Linguistic multiplicity is an important part of the dialogue, and while not all readers will be able to parse the (pleasingly unitalicised) Hindi, it’s appropriately wrong-footing, and another instance in which the novel is worlds away from the kind of book that permits only an exotic sprinkling of swear words and familial terms. The naturalistic dialogue is also a brilliant counterpoint to the flat, present-tense style Taneja repeatedly employs, in which the characters are like goods for sale, laid out by an advertiser to excite our interest. Interiors and clothes, the possessions that possess us, are exhaustively detailed, blurring the boundaries between active and passive, human and inanimate ... Amitav Ghosh’s The Great Derangement bemoans the lack of contemporary fiction addressing this biggest of subjects, but it’s practically another character here, from the freak storm which forces Devraj to take shelter among slum dwellers, to the prototype eco-car, funded by the Company’s rotten tax gains, which he uses as a sop to Sita’s green activism. This is not a polemical novel; it is too finely crafted, and too aware of the impossibility of purity, for that. Instead, Taneja has given us that rarest of beasts, a page-turner that’s also unabashedly political—with the complex, ambiguous, fiercely felt politics of our time.
Ms. Taneja captures the sense of chaos but not the moments of heartbreak. Fractious, voluble and often spiced with snatches of untranslated Hindi, her writing is most at home in denunciation and invective ... Madness simmers from the opening pages, often boiling over into incoherence. This is frustrating—the novel is long and at times difficult to follow—yet the feeling of barely restrained mania seems suited to the subject ... King Lear makes a shrewd metaphor for the country’s generational revolt. Ms. Taneja portrays an India in which 'the old eat their young and the young whip their elders all wearing the birth masks of respect.' Money is the agent of insanity. There’s a lot of it out there, and this ambitious, unwieldy novel chronicles the scramble for the spoils.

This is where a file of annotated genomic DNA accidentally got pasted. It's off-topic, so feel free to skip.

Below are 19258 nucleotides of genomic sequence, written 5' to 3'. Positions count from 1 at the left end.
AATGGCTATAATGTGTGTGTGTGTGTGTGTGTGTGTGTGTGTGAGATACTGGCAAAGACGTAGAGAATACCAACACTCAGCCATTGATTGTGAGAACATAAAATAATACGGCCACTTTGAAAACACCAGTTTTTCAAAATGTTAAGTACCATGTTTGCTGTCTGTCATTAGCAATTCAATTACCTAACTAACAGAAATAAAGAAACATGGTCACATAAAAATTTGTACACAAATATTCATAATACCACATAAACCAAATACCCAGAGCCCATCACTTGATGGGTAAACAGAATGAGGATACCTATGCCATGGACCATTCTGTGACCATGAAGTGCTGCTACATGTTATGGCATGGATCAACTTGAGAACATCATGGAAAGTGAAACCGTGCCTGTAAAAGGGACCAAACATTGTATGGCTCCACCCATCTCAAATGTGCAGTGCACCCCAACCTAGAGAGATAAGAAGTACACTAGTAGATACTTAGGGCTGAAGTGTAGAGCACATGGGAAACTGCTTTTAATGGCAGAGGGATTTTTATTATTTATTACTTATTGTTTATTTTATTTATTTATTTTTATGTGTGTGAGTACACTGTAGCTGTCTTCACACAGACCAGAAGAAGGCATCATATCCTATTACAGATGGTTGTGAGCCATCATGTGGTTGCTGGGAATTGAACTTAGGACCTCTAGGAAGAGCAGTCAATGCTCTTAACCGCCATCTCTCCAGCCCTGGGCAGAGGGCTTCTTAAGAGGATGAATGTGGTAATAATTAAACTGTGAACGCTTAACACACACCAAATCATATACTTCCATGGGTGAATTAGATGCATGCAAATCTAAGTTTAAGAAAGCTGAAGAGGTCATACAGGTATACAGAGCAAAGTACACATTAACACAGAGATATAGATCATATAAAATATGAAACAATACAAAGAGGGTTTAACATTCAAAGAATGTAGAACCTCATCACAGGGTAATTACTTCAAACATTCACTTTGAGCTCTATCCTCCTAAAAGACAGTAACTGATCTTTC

Reading King Lear in advance will provide a more immersive experience ... like Shakespeare, Taneja can write both poetically and downright crudely—sometimes on the same page. Her language encompasses a wide spectrum ranging from colloquial English to whole sentences of romanized Hindi to the modern compressions used on social media. Whatever the mode, Taneja’s prose is always intense, detailed and engrossing. Readers will feel the touch of a five-star hotel’s feather pillow as vividly as they smell the sewers of an industrial town’s slum tenements ... We That are Young is also about broken dreams: specifically the betrayal of one generation by its children and more generally the realization that the promises of capitalism haven’t come true for everyone ... Taneja’s message to those that are young: if you don’t like the way things are, now is the time to get up and change them.
How best to acknowledge the ingenuity of this novel without making it sound like a niche literary interest? ... while it might sound like a literary experiment, it turns out to be one of the most original and exquisite novels of the year ... First, though, it is an excellent King Lear ... The prose is full of linguistic echoes of Lear, and Taneja seems determined to show that there is nothing of Shakespeare’s that she can’t make relevant and alive. In this sense, the shift to India is revelatory. There is something unique about modern India, and the way it occupies a space at once exotic and familiar, that has the extraordinary effect, by adding distance, of bringing Shakespeare closer, of making Lear more real ... the basti, a Delhi slum: the tattered clothes and flimsy shelters of its destitute inhabitants bring Shakespeare’s 'loop’d and window’d raggedness' to tragic life ... her immersive present tense takes a story we know and makes it urgent and irresistible. This is a new voice, vivid, full of imagery and pace, and with a richness to match the vibrancy of its world.